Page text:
Digital Dimdima
 Milo of Kroton
 Wilma Rudolph
 Teofilo Stevenson
 Raymond Ewry
 Nasser Hussain
 Paavo Nurmi
 Vijay Hazare
 Vivian Richards
 Naim Suleimanov
 Great Sportsmen Aren’t Perfect!
 Farokh Engineer
 Nadia Comaneci
 Gundappa Viswanath
 Glenn McGrath
 Sergei Bubka
 Andy Roberts
 Florence Griffith Joyner
 Rahul Dravid
 Kapildev Nikhanj
 Daley Thompson
 Doug Walters
 Syed Kirmani
 Fergie Gupte
 Emil Zatopek
 Edwin Moses
 Ladhabhai N. Amar Singh
 Imran Khan Niazi
 Dick Fosbury
 Adam Craig Gilchrist
 VVS Laxman
 Dhyan Chand
 Vishwanath's Humour
 Geoff Boycott
 Anil Kumble
 Greg Louganis
 On the other side of a slump is victory!
 Richie Benaud
 Milkha Singh
 Fanny Blankers-Koen
 Shane Keith Warne
 Kumar Shri Ranjitsinhji
 Carl Lewis
 Sir Donald George Bradman
 Bob Beamon
 Dilip Narayan Sardesai
 Frank Mortimer Maglinne Worrell
 Babe Didrikson
 Al Oerter
 Are you a Winner or a Quitter?
 Garfield St. Aubrun Sobers
 Dennis Keith Lillee
 Sir Len
 Martina Navratilova
 Abebe Bikila
 Dawn Fraser
 Jesse Owens
 James B. Connolly
 Summer Tips
 Mark Spitz
 Leander Paes
 Myth No. 10
 Myth No. 9
 Myth No. 8
  Lasse Viren
 Johnny Weissmuller
 Sir Neville Cardus
 Dilip Balwant Vengsarkar
 Myth No. 7
 Jim Thorpe
 Focus on Dreams
 Stephen Rodger Waugh
 Myth No 6
 Irina Kirzenstein
 Bhagwat Subramaniam Chandrasekhar
 Practice to Perfect!
 Myth No. 5
 David Gower’s Curry
 Myth No. 4
 Sanjay Vijay Manjrekar
 Anju George
 Myth No. 3
 Myth No. 2
 Steffi Graf
 Laws of Success in Sport
 Lala Amarnath
 Arthur Mailey
 Myth No. 1
 Sachin Slogs, but Smiles too!
 Mansur Ali Khan of Pataudi
 Mulvantrai Himatlal 'Vinoo' Mankad
 Muhammad Ali
 Intimidating Opponents
 Baichung Bhutia
 Sandeep Madhusudan Patil
 Building Muscles
 Finding Time
 Derek Randall
 Sanath Jayasuriya
 Chris Evert-Mills
 Step outside comfort zone
 Ajit Laxman Wadekar
 John McEnroe
 Pahelam Ratanji Umrigar
 Stay in the Present
 David Beckham
 Tiger Woods
 You are Your Dreams
 Viswanathan Anand
 Prakash Padukone
 Donald Bradman
 Alan Knott
 Godfrey Evans
 Mohinder Amarnath
 Clive Lloyd
 Javagal Srinath
 Stanley McCabe
 Sunil Gavaskar
 Leander Paes
 Speed and Agility
 Muscle Power
 Heart Endurance
 Alec Bedser
 Bob Beamon
 Muscle Strength
 Muscle Endurance
 Steve Ovett
 Fred Spofforth & the Ashes
 Michael Ferreira
 Lance Armstrong
 Serena Williams
 Dhanraj Pillay
 Jeffrey Thomson
 Marion Jones
 Sachin Tendulkar
 Sourav Ganguly
 Dhyan Chand
 Trueman's Wit
 James Cleveland Owens
 Inspirational Poem
Lance Armstrong

Born on the 18th of September 1971 in Plano, Texas, Lance Armstrong is a champion cyclist who has already won the Tour de France four times in a row between 1999 and 2002. His mother Linda Walling, a single parent, brought him up and instilled in him an iron will when he was very young.
Armstrong started off as a swimmer, and then became a triathlete. He won the Iron Kids Triathlon when he was 13 and only took up cycling much later. By the time he was in high school Armstrong had developed a deep love for cycling. With a determination that belied his age, he qualified to train with the U.S. Olympic developmental team in Colorado Springs, Colorado during his senior year. He had to take private classes to graduate from High School.
Armstrong became the US National Amateur Champion in 1991 and competed in the Barcelona Olympics, finishing 14th. He then participated in the 1992 Classico San Sebastian, as a professional on the Motorola team, and came in last - 27 minutes behind the winner. He wanted to give up professional cycling then, but his mother dissuaded him from doing so. This was a humbling experience that strengthened his resolve and set the tone for his career.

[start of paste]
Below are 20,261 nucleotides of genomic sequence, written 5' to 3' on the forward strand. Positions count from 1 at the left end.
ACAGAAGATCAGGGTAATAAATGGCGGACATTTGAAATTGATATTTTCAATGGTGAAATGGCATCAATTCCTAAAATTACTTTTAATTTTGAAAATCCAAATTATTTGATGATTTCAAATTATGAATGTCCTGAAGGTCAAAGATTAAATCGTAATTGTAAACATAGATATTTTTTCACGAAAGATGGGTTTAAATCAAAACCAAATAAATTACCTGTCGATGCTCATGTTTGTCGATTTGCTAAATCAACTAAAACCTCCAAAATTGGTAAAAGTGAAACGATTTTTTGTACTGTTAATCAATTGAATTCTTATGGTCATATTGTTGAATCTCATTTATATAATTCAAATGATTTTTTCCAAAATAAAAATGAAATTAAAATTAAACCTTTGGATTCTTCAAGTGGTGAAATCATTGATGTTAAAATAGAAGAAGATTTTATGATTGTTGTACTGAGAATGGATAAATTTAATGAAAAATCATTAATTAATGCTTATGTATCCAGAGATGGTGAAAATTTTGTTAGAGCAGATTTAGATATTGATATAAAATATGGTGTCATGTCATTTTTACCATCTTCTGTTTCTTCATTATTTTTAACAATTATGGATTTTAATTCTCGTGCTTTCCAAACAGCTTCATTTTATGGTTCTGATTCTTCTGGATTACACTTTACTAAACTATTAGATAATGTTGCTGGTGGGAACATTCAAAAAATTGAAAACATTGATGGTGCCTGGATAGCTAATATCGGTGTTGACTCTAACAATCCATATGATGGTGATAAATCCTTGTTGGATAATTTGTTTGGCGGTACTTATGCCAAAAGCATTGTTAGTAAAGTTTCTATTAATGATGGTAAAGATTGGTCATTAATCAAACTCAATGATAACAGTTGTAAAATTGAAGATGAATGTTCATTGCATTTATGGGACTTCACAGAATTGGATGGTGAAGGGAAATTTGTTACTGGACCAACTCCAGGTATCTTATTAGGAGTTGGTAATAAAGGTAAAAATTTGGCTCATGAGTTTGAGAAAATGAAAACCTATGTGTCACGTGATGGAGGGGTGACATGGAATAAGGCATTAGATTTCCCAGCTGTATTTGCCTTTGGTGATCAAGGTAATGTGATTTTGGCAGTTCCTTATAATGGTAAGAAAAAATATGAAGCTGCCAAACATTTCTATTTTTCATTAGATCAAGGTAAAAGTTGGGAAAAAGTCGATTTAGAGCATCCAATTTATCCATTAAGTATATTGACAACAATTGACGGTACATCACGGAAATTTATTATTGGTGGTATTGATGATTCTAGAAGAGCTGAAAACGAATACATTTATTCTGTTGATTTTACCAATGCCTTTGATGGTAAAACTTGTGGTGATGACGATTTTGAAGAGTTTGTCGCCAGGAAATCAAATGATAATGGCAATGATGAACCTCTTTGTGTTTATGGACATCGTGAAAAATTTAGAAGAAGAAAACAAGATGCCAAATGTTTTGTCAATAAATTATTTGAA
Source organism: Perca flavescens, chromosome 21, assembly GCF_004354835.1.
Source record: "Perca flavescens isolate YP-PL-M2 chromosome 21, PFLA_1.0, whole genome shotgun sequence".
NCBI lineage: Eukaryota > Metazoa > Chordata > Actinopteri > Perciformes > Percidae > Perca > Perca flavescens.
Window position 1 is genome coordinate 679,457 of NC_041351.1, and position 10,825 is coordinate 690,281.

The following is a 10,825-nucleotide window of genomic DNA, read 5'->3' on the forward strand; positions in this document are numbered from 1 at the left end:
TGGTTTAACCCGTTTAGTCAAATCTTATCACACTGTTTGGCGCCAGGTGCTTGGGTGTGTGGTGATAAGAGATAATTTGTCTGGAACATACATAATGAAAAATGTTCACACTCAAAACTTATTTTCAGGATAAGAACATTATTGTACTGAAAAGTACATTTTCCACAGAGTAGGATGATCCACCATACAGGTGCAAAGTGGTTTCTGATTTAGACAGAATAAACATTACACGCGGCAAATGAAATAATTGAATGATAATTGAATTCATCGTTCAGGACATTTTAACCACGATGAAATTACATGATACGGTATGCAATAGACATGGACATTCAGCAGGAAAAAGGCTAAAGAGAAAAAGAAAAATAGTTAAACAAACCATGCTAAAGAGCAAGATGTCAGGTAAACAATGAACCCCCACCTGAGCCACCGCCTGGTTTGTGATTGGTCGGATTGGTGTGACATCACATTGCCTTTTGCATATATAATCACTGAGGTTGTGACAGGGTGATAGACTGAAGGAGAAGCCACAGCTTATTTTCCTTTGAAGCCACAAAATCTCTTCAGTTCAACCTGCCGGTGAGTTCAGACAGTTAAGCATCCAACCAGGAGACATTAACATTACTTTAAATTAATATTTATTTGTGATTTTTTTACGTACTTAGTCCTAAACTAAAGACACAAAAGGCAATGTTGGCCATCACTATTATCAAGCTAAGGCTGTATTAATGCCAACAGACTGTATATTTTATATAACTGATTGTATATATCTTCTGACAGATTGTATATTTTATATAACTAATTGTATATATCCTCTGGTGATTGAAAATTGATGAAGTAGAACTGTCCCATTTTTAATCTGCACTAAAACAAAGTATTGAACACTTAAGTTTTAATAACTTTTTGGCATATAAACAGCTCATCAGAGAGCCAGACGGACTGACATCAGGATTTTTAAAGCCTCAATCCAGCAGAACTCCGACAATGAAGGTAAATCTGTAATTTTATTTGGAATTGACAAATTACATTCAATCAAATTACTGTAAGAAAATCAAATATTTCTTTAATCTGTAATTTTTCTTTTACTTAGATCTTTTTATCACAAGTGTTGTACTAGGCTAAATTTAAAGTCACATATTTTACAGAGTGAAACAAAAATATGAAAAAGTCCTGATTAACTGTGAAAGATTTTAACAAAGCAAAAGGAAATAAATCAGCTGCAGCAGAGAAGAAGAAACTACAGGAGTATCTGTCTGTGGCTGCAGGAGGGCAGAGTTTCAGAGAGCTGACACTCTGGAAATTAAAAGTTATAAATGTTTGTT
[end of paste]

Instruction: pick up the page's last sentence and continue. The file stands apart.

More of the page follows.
1993 was a great year for Armstrong. His 10 titles that year included 1993 World Champion, U.S. PRO Champion, and a stage victory at Verdun in the prestigious Tour de France. This was a man who clearly thrived on challenge. For the first time in cycling history, a U.S. team, Armstrong's Team Motorola, was ranked among the top five in the world. The next two years saw him grow as a professional cyclist. He won the 1995 Tour de Pont, and then won stage 18 at the Tour de France in honour of his friend Fabio Casartelli who died during the competition from a head injury, following a crash. He also won the Classico San Sebastian – the race, which had almost ended his career three years earlier.
Armstrong roared into 1996 as the number one ranked cyclist in the world. He won the Tour Du Pont and the traditional spring classic Fleche Wallone in Belgium, competed as a member of the U.S. cycling team in the Atlanta summer Olympic games, signed a lucrative two-year contract with a French racing team.
In October 1996, Armstrong was diagnosed for an advanced stage of testicular cancer. It had spread to his lungs and brain. He began an aggressive form of chemotherapy that left him weakened, but a deep resolve and the support of his family and fans helped him survive the killer disease. Exactly 17 months later he returned to competition. Armstrong described his bout with cancer as "a special wake-up call." He set up the Lance Armstrong Foundation within months of his diagnosis. This international, non-profit Foundation was established to benefit cancer research and promote awareness and early detection.
Returning to pro cycling Armstrong went on to score stunning victories at the Tour de Luxembourg (June, 1998), the Rheinland-Pfalz Rundfarht in Germany (July, 1998), the Cascade Classic in Oregon (July, 1998) and not only finished fourth in the Tour of Holland (September, 1998), but a remarkable fourth in the grueling Tour of Spain (September, 1998), one of the three elite races in the world.
Armstrong has been the undisputed king of cycling through the years 1999 and 2002, winning the Tour de France four times.

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